Autism Speaks’ Stuart Spielman To Act As Voice for Autism Community on Health Care Reform Implementation | Dec. 15, 2010 #AutisticHistory #BanABA


[Note: Shared for #AutisticHistory archive purposes. This is NOT An Autistic Ally.]

Autism Speaks’ Stuart Spielman To Act As Voice for Autism Community on Health Care Reform Implementation

Washington, DC (December 15, 2010) — The National Association of Insurance Commissioners (NAIC), a voluntary organization of chief insurance regulatory officials, recently named 27 consumer liaison representatives for 2011, including Stuart Spielman(, Senior Policy Advisor and Counsel for Autism Speaks. In this position, Stuart will be a voice for the autism community at a time when insurance regulators consider critical issues relating to health care reform.

Read the release from NAIC:


WASHINGTON, D.C. (Dec. 15, 2010) — The National Association of Insurance Commissioners (NAIC) recently named 27 consumer liaison representatives for 2011. The 18 funded and nine unfunded consumer representatives begin their terms Jan. 1, 2011. Sixteen of the funded consumer representatives participated in the program in 2010, while two are new to the NAIC program.

Established in 1992, the program promotes consumer interaction with the NAIC’s members, the insurance industry and interested parties through the individuals’ dedication and commitment to serving the public interest.

“This program has been an integral part of our efforts to improve and enhance the regulatory system for all consumers,” said Susan E. Voss, NAIC President-Elect and Iowa Insurance Commissioner. “The consumer liaison representatives provide tremendous insight and are an essential part of the regulatory dialogue.”

The following are the 2011 NAIC funded consumer liaison representatives:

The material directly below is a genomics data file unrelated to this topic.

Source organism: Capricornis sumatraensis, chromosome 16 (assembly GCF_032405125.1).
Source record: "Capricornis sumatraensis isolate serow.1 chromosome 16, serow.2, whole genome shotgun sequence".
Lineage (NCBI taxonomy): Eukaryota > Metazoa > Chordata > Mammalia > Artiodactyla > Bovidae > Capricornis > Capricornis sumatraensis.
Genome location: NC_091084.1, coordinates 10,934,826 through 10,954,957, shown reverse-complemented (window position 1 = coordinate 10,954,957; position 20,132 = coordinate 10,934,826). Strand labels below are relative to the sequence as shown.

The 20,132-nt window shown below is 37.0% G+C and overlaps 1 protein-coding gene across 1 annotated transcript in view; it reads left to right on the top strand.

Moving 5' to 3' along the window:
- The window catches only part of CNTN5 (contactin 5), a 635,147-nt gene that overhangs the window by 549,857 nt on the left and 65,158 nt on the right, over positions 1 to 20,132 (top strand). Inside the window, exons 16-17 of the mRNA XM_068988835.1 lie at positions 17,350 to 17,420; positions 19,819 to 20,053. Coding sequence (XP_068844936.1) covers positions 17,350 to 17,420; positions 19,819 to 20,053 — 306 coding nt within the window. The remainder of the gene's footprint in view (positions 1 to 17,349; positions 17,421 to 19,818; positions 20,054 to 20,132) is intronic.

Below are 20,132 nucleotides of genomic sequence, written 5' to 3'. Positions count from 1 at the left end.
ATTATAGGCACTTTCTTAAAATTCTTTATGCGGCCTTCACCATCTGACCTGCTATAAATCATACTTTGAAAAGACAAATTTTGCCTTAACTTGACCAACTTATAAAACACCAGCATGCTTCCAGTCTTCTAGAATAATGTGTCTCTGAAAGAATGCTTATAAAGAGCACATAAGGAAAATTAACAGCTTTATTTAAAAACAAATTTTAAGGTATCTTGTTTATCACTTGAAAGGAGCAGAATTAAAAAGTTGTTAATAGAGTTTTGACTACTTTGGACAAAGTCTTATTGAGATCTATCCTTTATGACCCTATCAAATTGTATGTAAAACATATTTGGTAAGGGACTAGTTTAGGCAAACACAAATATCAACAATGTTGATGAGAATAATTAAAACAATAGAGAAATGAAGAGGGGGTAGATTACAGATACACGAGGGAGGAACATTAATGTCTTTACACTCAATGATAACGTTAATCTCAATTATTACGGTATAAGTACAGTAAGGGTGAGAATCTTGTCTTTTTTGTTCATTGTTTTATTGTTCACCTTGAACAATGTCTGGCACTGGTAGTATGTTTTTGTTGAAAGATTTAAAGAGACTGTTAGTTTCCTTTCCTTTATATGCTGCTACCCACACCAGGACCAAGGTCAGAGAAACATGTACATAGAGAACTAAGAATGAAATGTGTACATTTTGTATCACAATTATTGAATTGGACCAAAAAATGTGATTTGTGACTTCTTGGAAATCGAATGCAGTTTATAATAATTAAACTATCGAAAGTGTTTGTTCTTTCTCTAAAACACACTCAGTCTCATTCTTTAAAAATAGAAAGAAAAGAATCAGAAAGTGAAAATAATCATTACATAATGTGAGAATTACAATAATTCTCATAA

Elizabeth Abbott: Project Director, Health Access

Amy Bach: Executive Director, United Policyholders

Deeia Beck: Public Counsel, Office of Public Insurance Counsel/Texas

Brendan M. Bridgeland: Director, Center for Insurance Research

Bonnie Burns: Training and Policy Specialist, California Health Advocate

Sabrina Corlette: Research Professor, Georgetown University Health Policy Institute

Brenda J. Cude: Professor, University of Georgia

Joseph P. Ditre’: Executive Director, Consumers for Affordable Health Care

Timothy Stoltzfus Jost: Professor, Washington and Lee University School of Law

Karrol Kitt: Associate Professor, University of Texas at Austin

Peter Kochenburger: Executive Director, Insurance Law Center, University of Connecticut School of Law

Sonja L. Larkin-Thorne: Consumer Advocate

Sarah Lueck: Health Policy Analyst, Center on Budget and Policy Priorities*

Georgia Maheras: Private Market Policy Manager, Health Care for All

Stacey Pogue: Senior Policy Analyst, Center for Public Policy Priorities

Aaron Smith: Co-Founder and Executive Director, Young Invincibles*

Daniel Schwarcz: Associate Professor of Law, University of Minnesota Law School

Barbara Yondorf: President: Colorado Consumer Health Initiative

* New NAIC funded consumer representative in 2011 

In addition, there are nine unfunded consumer representatives (6 returning from 2010 and 3 new as noted with an asterisk):

Stephen A. Alexander: Insurance Consumer Advocate, State of Florida

Kimberly Calder: Director, Federal Health Affairs and Insurance Policy, National Multiple Sclerosis Society

Susan Connors: President and CEO, Brain Injury Association of America*

Stephen Finan: Senior Director of Policy, American Cancer Society Cancer Action Network